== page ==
having to say that a valid argument leads from truth to falsity.2 Stanley's worry about this kind of solution to the sorites paradox depends

    essentially on the following 'fact about indexical expressions': they have invariant

    interpretations in Verb Phrase ellipsis.3 Consider the sentence: 'John likes this room, and Bill does too'. Here the Verb Phrase in the second clause is elided. It corresponds to the explicit Verb Phrase 'likes this room' in the first clause. Now, suppose that I utter the first part of the sentence in the dining room, and Victoria (overhearing what I've said and shouting from the kitchen) adds the second part. Victoria's addition

    would not indicate that Bill likes the kitchen, as it would have had she not elided the Verb Phrase. Rather, because of the ellipsis, Victoria's addition indicates that Bill also likes the room that / referred to: the dining room. The elided indexical phrase 'this room' has the same content in the elided Verb Phrase as it had in the unelided

    Verb Phrase. The problem for the contextualist can then be made vivid with a one sentence version of the paradox of the heap: 'If thati is a heap then so is that2, and if that2 is, so is that3, and if that3 is, so is that4...'. For if Stanley's 'fact about indexical expressions' is really a fact, then all the occurrences of 'so is' in this long sentence should have the same content: 'is a heap', where 'heap' has the content of its first actual (i.e. non-elliptical) occurrence. That is, Stanley's 'fact' precludes the shifting content strategy from being applicable, since it is, in essence, a stipulation that content does not shift. And, since Stanley is surely right that the one-sentence version of this sorites paradox does not differ in the source of its plausibility or puzzlingness from the more common many-sentence version, the contextualist seems not to offer a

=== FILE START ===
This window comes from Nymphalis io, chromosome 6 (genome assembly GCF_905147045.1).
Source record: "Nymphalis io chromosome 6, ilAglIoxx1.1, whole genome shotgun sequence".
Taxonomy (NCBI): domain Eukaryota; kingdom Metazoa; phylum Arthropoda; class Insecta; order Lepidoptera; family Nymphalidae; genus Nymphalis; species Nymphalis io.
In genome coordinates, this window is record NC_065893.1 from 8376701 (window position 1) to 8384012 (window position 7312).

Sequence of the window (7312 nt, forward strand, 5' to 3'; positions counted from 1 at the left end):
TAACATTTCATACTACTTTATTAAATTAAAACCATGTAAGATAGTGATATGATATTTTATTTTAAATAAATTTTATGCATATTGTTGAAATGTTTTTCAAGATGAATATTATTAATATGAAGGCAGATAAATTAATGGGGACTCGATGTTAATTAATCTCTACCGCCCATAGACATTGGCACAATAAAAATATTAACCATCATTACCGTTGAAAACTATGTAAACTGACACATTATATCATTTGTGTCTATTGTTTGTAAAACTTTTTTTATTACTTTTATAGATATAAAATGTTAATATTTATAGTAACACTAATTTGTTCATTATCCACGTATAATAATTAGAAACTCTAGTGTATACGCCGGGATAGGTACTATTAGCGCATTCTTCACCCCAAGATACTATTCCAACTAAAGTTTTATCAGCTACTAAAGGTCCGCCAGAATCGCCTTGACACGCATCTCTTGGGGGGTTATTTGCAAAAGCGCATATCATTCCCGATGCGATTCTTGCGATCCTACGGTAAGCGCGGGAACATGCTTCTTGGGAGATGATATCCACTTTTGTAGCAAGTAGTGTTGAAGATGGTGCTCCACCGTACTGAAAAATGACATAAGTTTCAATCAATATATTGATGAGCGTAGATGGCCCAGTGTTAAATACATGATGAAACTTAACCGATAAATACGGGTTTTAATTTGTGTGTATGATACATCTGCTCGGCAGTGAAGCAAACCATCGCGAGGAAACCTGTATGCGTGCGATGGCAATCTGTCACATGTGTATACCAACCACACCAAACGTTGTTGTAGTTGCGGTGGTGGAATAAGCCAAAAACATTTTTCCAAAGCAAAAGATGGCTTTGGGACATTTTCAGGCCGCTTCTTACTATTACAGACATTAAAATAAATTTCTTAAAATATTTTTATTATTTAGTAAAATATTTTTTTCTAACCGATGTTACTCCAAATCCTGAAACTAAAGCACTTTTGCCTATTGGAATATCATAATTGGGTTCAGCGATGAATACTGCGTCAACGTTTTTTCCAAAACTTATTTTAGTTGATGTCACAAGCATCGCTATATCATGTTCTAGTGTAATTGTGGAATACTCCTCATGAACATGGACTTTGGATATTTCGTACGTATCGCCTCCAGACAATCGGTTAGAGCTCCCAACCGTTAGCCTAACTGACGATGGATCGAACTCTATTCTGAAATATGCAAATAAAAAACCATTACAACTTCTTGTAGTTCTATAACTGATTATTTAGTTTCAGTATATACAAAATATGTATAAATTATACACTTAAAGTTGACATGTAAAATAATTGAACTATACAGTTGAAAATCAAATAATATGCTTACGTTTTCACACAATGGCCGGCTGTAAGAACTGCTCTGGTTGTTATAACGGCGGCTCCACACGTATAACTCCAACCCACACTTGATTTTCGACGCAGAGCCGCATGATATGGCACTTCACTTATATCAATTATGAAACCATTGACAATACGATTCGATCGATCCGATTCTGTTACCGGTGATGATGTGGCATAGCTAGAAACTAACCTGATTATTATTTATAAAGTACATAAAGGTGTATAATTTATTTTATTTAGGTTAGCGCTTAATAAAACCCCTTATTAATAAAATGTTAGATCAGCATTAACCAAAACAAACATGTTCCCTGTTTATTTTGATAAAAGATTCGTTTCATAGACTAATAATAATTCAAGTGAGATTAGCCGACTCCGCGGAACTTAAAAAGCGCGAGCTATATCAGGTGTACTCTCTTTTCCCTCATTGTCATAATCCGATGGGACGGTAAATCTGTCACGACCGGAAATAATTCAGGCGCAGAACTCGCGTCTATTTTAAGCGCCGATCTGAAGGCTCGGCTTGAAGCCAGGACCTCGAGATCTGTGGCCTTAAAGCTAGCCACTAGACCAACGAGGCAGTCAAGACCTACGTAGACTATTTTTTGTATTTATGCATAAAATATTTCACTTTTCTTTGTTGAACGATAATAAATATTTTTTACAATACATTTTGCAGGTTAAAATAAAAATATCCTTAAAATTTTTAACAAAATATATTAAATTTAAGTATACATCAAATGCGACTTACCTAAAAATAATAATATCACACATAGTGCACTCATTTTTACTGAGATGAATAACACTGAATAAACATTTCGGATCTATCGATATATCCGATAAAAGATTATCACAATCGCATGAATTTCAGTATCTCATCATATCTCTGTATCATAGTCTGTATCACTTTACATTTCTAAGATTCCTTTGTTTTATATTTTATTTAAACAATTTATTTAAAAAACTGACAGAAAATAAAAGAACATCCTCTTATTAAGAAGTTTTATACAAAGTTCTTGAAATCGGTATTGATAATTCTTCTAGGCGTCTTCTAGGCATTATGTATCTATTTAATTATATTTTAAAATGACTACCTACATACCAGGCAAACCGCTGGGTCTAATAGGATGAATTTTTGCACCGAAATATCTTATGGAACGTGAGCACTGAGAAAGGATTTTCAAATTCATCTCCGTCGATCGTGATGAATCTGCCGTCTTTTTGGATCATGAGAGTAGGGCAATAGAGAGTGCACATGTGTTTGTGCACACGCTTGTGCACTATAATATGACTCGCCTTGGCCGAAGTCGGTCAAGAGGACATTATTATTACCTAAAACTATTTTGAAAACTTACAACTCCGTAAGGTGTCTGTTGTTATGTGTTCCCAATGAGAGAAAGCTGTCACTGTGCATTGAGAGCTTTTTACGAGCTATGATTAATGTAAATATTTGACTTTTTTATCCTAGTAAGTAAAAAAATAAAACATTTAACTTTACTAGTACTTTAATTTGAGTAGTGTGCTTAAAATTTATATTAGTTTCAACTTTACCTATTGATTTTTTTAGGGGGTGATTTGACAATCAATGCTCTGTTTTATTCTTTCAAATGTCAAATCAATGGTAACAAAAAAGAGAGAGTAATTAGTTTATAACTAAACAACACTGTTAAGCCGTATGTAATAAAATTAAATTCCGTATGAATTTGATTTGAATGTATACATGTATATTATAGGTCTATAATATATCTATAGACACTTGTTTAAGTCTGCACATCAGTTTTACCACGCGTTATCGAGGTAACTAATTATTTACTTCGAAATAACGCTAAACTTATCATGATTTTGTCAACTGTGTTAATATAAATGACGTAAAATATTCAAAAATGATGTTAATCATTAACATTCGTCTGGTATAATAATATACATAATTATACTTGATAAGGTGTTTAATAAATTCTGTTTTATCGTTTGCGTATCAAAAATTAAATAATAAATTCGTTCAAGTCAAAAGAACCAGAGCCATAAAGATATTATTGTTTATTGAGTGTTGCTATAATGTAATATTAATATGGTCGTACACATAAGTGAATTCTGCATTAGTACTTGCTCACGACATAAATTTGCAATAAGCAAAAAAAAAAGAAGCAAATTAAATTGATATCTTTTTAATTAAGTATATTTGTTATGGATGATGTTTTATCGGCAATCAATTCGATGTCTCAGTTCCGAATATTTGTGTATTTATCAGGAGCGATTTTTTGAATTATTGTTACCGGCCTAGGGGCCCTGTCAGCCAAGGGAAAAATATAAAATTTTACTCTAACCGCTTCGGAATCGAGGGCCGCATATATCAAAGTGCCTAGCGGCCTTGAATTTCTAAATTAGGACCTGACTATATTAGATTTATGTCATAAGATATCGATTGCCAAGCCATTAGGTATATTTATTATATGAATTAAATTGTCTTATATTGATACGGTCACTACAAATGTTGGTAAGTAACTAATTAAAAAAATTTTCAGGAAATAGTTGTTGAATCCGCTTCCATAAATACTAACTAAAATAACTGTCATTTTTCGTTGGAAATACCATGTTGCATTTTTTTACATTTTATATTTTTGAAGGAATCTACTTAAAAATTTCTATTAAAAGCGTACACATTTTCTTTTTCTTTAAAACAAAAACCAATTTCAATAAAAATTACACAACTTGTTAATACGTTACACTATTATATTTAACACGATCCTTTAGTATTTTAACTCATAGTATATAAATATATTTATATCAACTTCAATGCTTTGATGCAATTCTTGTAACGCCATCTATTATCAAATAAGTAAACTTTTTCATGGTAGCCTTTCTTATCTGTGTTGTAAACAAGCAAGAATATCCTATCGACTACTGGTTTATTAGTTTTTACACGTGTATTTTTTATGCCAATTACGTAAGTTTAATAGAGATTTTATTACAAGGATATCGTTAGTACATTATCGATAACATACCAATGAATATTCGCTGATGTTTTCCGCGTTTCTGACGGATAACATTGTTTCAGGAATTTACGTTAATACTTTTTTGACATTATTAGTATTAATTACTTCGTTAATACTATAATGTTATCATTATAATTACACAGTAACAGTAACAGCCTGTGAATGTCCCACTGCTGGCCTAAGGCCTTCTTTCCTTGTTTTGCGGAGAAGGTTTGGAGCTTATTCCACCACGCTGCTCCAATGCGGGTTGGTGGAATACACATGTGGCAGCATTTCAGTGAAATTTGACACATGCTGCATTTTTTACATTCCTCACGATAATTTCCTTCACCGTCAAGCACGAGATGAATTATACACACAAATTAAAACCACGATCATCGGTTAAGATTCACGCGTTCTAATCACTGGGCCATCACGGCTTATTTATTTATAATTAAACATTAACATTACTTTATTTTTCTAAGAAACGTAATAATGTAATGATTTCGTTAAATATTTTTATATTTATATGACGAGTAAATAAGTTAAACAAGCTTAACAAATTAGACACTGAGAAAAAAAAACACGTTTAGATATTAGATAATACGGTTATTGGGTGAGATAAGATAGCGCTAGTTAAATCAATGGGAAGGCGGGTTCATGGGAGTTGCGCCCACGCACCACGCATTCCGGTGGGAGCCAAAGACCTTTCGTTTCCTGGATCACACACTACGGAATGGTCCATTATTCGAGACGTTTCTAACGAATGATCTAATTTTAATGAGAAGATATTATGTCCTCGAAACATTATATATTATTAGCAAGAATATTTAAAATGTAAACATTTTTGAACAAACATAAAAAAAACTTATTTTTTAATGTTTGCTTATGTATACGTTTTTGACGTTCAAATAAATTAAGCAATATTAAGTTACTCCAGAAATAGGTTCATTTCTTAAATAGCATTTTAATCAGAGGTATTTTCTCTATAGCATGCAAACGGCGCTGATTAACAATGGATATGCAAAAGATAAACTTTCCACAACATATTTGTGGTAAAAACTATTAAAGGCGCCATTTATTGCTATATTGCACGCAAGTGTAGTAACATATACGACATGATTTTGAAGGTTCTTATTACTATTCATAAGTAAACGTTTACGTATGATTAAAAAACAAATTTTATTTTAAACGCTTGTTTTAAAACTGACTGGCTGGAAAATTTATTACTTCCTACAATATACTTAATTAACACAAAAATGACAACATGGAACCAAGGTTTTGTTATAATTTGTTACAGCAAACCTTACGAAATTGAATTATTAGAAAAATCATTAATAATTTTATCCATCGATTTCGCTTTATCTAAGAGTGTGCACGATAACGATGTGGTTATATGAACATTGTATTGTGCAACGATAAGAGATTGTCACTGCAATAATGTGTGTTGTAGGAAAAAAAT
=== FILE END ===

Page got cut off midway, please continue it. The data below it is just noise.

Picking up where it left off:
solution to the many-sentence version either.

    One might worry about Stanley's quick move from the contextualist's central idea, which is that vague terms are context-sensitive, to the idea that the

    contextualist is committed to taking vague terms to be indexicals. Indeed, Raffman?whom Stanley includes in his list of targets, and whose account formed

    1 For present purposes we need not distinguish content from referent. 2 This contextualist solution borrows heavily from Raffman (1996), although it omits many details and probably distorts others. Raffman no longer counts herself as a contextualist about vagueness. See Raffman (2005). The present sketch is not meant to be an improvement on Raffman's, but is only meant to supply a clear sample target for Stanley's general criticism. 3

    Stanley (2003) p. 271.

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  • Vague terms, indexicals, and vague indexicals 439

    the basis of the sample contextualist account presented above?denies that her

    (1996) contextualist solution made vagueness a matter of indexicality.4 Rather, she claims that on her account the referent of a vague term depended on context in a way analogous to the way in which the referent of 'big' depends on whether we are

    talking about buildings or fleas. I myself am slightly suspicious of taking this analogy (which Raffman uses very effectively to explain and motivate her account) as more than an analogy. There is a way in which the sense of 'big' in 'That flea is big' can

    really be understood as the same as the sense of the relational predicate 'big-for-a flea'. But the